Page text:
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Property fraud – additional responsibilities for solicitors

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Property fraud is, unfortunately, not uncommon and solicitors must be wary of fraudsters posing as the owner of a property which is then sold to an unsuspecting buyer. A recent joint appeal has highlighted the importance of good legal practice and raises new concerns for lawyers.

Fraudulent purchases

The joint appeal involved two very similar cases[1], both concerning fraudulent purchases of property and claims by the innocent buyer against the solicitors involved. In the first transaction, Dreamvar instructed Mishcon de Reya (Mishcon) to on the purchase of a London property. Mary Monson Solicitors (MMS) were instructed in relation to the sale, but they were instructed by a fraudster masquerading as the actual owner of the property. Following the transaction the sale proceeds of £1.1 million were transferred to the fraudster leaving the purchasers, Dreamvar, without the property and with a considerable loss.

The second transaction also involved the purchase of a London property, this time by P&P Property Limited (P&P), who instructed a firm of solicitors to act on its behalf. Again the ‘owner’ of the property was a fraudster who had instructed another firm of solicitors, OWC, to act for him. The sale went through and P&P parted with £1.03 million, but they had not purchased the property.

So, should solicitors be expected to know when the seller of a property is not genuine even if they are not acting for the seller or can they rely on the seller’s solicitors carrying out the proper checks?

Breach of trust

In the High Court, it was found that Mischon, in the first transaction, were in breach of trust – they were ultimately responsible for the release of the buyer’s money to the fraudster. This was despite the fact that the seller’s solicitors admitted that they did not carry out sufficient identity checks on their client. Mishcon were not granted relief from this breach as the financial consequences were far greater for Dreamvar and Mishcon had insurance to cover the hefty costs. MMS, acting for the fraudulent seller, were not found liable as they were not ‘guaranteeing that their client was genuine’.

P&P’s claim against the seller’s solicitors, OWC, in the second transaction was not successful.

The appeals

The Court of Appeal found that the sellers’ solicitors in both transactions had not acted negligently. It was concluded that a solicitor acting for a seller who signs and exchanges contracts as part of the transaction is judged to have warranted that he or she has the true owner’s authority and not just that of the client. However, it was held that the buyers had not given this any thought and therefore had not relied on the warranty.

The completion monies however were held on trust. This meant that there was an obligation on the sellers’ solicitors to undertake to release the sale proceeds to the actual owner, and not just to whom they thought was the genuine owner. Transferring the sale proceeds to a fraudster put the solicitors in breach of that undertaking. The sellers’ solicitors were also in breach of the terms of the trust on which they held the purchase proceeds, which required the transaction to be valid.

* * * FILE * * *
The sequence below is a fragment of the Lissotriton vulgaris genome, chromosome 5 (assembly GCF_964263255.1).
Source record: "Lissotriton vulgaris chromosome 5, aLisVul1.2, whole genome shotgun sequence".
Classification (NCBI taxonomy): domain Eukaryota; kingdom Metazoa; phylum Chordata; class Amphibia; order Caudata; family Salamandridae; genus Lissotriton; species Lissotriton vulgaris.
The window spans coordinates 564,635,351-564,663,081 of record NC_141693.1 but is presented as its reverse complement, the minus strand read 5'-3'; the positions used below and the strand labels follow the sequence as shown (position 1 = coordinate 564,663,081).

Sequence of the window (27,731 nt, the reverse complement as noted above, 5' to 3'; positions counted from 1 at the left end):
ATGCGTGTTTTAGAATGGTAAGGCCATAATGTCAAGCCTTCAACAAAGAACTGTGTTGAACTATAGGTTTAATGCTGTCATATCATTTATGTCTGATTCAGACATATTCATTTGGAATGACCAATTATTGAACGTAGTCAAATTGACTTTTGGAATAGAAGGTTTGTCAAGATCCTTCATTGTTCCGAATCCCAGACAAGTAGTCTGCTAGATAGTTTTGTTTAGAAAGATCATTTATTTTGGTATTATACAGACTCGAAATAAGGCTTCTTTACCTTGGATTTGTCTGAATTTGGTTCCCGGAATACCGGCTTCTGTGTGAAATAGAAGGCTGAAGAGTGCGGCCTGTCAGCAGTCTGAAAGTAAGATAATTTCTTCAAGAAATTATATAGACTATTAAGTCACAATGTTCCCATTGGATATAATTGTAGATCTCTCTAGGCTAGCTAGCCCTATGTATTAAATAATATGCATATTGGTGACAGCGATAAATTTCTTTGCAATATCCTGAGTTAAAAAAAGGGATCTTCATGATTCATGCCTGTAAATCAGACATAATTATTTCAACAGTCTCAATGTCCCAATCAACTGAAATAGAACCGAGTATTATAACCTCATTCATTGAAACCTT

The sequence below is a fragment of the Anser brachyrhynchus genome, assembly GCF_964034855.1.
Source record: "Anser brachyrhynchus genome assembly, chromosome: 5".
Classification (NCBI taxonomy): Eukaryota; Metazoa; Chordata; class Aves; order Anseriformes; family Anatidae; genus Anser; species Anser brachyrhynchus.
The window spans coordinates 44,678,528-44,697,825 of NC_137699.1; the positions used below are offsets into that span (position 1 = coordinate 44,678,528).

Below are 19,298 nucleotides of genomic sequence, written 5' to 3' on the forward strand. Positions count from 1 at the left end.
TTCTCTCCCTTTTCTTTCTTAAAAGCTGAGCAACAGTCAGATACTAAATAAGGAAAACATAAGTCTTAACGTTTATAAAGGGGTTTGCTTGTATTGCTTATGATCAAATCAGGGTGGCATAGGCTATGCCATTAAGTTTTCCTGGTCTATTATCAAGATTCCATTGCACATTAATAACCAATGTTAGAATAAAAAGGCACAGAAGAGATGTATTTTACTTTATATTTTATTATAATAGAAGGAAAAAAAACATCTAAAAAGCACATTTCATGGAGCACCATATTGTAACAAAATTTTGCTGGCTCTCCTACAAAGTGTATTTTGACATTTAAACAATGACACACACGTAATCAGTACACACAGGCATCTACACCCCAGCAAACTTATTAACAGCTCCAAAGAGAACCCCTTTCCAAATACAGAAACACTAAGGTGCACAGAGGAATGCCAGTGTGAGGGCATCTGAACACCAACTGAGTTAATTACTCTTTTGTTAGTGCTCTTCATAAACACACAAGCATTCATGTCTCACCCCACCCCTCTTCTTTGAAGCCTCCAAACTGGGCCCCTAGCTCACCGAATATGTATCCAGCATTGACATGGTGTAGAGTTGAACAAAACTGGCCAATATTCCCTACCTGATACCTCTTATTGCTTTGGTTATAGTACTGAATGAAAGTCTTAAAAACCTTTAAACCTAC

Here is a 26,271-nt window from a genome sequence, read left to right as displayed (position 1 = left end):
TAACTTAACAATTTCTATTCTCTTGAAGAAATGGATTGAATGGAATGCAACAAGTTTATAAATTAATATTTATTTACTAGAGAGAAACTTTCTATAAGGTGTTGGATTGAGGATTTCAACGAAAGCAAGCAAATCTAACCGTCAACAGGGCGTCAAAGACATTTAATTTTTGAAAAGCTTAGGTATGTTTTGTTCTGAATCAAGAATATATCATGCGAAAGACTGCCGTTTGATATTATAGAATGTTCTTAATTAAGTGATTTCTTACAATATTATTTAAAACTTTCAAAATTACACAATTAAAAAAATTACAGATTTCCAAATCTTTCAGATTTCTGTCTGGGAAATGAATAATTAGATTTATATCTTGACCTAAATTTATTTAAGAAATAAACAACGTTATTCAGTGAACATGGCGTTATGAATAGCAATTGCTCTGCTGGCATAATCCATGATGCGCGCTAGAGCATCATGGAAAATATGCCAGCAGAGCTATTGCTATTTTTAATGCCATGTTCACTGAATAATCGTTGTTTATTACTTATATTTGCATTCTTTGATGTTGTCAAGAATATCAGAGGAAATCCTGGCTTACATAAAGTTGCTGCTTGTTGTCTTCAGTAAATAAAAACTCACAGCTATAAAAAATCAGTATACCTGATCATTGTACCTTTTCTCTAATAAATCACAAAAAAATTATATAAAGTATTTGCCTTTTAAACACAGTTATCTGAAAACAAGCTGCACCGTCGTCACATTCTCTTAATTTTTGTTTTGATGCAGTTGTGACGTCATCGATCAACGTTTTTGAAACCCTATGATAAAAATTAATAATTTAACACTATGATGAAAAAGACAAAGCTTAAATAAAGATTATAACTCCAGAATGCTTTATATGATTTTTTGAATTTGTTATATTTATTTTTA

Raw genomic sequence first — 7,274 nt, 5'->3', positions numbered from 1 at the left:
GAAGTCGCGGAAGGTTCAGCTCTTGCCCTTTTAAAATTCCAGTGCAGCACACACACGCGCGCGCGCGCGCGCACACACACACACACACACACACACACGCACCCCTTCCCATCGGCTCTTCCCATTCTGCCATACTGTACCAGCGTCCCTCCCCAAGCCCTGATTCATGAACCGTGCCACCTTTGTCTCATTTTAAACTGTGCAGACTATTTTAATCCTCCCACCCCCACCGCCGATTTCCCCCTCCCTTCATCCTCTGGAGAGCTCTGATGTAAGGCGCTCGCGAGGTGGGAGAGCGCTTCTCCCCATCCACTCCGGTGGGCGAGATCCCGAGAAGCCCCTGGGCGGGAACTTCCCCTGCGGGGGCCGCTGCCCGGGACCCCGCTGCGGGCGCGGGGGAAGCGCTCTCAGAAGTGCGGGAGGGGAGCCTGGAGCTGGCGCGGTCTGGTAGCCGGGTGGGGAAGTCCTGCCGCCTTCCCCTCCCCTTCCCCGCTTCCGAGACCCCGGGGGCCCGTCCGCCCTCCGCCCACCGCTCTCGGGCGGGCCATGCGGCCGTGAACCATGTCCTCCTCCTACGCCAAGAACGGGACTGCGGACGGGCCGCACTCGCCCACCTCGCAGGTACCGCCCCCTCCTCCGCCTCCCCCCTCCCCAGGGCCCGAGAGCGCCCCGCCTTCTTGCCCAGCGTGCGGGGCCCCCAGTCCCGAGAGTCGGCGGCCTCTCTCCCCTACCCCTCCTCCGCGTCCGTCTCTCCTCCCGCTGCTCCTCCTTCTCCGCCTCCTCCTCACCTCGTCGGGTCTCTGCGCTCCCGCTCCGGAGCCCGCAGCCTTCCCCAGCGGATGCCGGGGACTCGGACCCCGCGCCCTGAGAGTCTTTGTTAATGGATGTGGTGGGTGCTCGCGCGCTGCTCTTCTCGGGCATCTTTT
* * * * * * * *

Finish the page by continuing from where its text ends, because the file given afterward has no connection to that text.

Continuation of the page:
The transactions were subject to the Law Society’s Code for Completion by Post (the Code) which imposes obligations on solicitors not to release sale proceeds until completion. It was held that a ‘true completion’ involving the actual owner of the land was essential and therefore the sellers’ solicitors were in breach of trust.

Relief granted?

All the solicitors involved sought relief from liability. The courts have discretion to relieve a trustee if the trustee acted honestly and reasonably, but in granting relief the court must also consider the impact on the innocent purchasers. As mentioned, Mishcon were not granted relief – they had insurance in place and Dreamvar had no other route to a remedy. Mishcon were entitled to obtain a contribution from the sellers’ solicitors.

In both cases the court did not believe the solicitors had acted reasonably as the sellers’ solicitors had not completed adequate identity checks on the sellers, although it is not known if this would have prevented the fraud.


Whilst the decision was based on the facts of these cases, they still have significant implications. On the positive side, buyers can face greater certainty that they will not be out of pocket should the seller be a fraudster. Solicitors will however now face greater accountability if they are involved in a fraudulent transaction even if the fraudster is not their client, they have taken reasonable care in conducting the transaction and have no reason to be suspicious. Paying purchase proceeds when the transaction is a sham may result in the seller’s solicitors being in breach of trust. This puts a much greater onus on solicitors to check the identities of all parties involved.

The Law Society has announced that it is reviewing the Code in light of this and, in the interim, we can expect to see increased assurances being required between solicitors as to the identity of each other’s clients.

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